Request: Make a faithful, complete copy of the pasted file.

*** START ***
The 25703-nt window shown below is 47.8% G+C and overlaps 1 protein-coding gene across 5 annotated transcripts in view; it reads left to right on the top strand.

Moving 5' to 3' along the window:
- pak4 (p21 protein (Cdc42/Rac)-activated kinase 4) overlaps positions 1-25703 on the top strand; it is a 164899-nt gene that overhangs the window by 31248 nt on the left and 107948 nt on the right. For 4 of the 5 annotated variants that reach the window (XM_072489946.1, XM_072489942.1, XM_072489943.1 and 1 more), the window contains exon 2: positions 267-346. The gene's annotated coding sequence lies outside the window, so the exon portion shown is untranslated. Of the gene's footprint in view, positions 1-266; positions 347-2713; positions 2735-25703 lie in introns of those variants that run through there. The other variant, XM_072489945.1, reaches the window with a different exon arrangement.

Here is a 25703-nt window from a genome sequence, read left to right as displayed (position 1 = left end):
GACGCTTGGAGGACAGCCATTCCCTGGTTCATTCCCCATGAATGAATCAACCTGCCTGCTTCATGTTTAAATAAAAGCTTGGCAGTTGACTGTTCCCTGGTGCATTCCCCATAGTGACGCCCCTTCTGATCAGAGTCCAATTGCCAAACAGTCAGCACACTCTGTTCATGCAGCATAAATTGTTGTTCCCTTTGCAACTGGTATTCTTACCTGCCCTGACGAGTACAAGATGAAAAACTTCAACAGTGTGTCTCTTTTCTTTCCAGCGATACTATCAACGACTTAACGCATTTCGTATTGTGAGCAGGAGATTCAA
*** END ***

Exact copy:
The 25703-nt window shown below is 47.8% G+C and overlaps 1 protein-coding gene across 5 annotated transcripts in view; it reads left to right on the top strand.

Moving 5' to 3' along the window:
- pak4 (p21 protein (Cdc42/Rac)-activated kinase 4) overlaps positions 1-25703 on the top strand; it is a 164899-nt gene that overhangs the window by 31248 nt on the left and 107948 nt on the right. For 4 of the 5 annotated variants that reach the window (XM_072489946.1, XM_072489942.1, XM_072489943.1 and 1 more), the window contains exon 2: positions 267-346. The gene's annotated coding sequence lies outside the window, so the exon portion shown is untranslated. Of the gene's footprint in view, positions 1-266; positions 347-2713; positions 2735-25703 lie in introns of those variants that run through there. The other variant, XM_072489945.1, reaches the window with a different exon arrangement.

Here is a 25703-nt window from a genome sequence, read left to right as displayed (position 1 = left end):
GACGCTTGGAGGACAGCCATTCCCTGGTTCATTCCCCATGAATGAATCAACCTGCCTGCTTCATGTTTAAATAAAAGCTTGGCAGTTGACTGTTCCCTGGTGCATTCCCCATAGTGACGCCCCTTCTGATCAGAGTCCAATTGCCAAACAGTCAGCACACTCTGTTCATGCAGCATAAATTGTTGTTCCCTTTGCAACTGGTATTCTTACCTGCCCTGACGAGTACAAGATGAAAAACTTCAACAGTGTGTCTCTTTTCTTTCCAGCGATACTATCAACGACTTAACGCATTTCGTATTGTGAGCAGGAGATTCAA